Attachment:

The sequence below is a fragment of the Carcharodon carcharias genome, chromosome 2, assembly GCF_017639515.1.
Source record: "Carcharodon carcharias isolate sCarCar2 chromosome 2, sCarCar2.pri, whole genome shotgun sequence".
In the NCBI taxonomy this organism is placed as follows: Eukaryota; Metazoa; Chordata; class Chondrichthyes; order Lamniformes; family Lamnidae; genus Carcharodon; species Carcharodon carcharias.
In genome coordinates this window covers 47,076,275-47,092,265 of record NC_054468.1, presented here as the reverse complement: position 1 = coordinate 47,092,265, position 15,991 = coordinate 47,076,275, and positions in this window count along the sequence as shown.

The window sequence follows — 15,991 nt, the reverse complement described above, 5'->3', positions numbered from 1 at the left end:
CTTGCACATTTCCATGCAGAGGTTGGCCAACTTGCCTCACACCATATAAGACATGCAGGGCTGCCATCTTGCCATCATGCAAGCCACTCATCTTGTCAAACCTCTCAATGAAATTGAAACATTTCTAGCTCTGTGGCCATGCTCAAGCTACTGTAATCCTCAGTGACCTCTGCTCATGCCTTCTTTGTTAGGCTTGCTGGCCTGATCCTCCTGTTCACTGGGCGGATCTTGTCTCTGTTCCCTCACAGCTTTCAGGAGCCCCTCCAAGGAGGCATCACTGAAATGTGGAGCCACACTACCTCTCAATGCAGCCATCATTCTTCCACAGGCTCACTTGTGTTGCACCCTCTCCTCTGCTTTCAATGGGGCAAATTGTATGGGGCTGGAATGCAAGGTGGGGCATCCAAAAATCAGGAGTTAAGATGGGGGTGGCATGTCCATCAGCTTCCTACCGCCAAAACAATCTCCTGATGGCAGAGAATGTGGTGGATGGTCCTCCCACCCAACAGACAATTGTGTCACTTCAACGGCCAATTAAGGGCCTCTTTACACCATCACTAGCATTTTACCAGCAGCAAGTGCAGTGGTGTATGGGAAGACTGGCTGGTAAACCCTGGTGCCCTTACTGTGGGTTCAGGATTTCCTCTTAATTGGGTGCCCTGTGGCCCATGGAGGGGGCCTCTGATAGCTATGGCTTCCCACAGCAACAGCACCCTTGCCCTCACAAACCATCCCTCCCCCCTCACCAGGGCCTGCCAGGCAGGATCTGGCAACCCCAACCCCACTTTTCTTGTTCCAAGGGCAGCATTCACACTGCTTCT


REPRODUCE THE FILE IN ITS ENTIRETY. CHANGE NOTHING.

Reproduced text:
The sequence below is a fragment of the Carcharodon carcharias genome, chromosome 2, assembly GCF_017639515.1.
Source record: "Carcharodon carcharias isolate sCarCar2 chromosome 2, sCarCar2.pri, whole genome shotgun sequence".
In the NCBI taxonomy this organism is placed as follows: Eukaryota; Metazoa; Chordata; class Chondrichthyes; order Lamniformes; family Lamnidae; genus Carcharodon; species Carcharodon carcharias.
In genome coordinates this window covers 47,076,275-47,092,265 of record NC_054468.1, presented here as the reverse complement: position 1 = coordinate 47,092,265, position 15,991 = coordinate 47,076,275, and positions in this window count along the sequence as shown.

The window sequence follows — 15,991 nt, the reverse complement described above, 5'->3', positions numbered from 1 at the left end:
CTTGCACATTTCCATGCAGAGGTTGGCCAACTTGCCTCACACCATATAAGACATGCAGGGCTGCCATCTTGCCATCATGCAAGCCACTCATCTTGTCAAACCTCTCAATGAAATTGAAACATTTCTAGCTCTGTGGCCATGCTCAAGCTACTGTAATCCTCAGTGACCTCTGCTCATGCCTTCTTTGTTAGGCTTGCTGGCCTGATCCTCCTGTTCACTGGGCGGATCTTGTCTCTGTTCCCTCACAGCTTTCAGGAGCCCCTCCAAGGAGGCATCACTGAAATGTGGAGCCACACTACCTCTCAATGCAGCCATCATTCTTCCACAGGCTCACTTGTGTTGCACCCTCTCCTCTGCTTTCAATGGGGCAAATTGTATGGGGCTGGAATGCAAGGTGGGGCATCCAAAAATCAGGAGTTAAGATGGGGGTGGCATGTCCATCAGCTTCCTACCGCCAAAACAATCTCCTGATGGCAGAGAATGTGGTGGATGGTCCTCCCACCCAACAGACAATTGTGTCACTTCAACGGCCAATTAAGGGCCTCTTTACACCATCACTAGCATTTTACCAGCAGCAAGTGCAGTGGTGTATGGGAAGACTGGCTGGTAAACCCTGGTGCCCTTACTGTGGGTTCAGGATTTCCTCTTAATTGGGTGCCCTGTGGCCCATGGAGGGGGCCTCTGATAGCTATGGCTTCCCACAGCAACAGCACCCTTGCCCTCACAAACCATCCCTCCCCCCTCACCAGGGCCTGCCAGGCAGGATCTGGCAACCCCAACCCCACTTTTCTTGTTCCAAGGGCAGCATTCACACTGCTTCT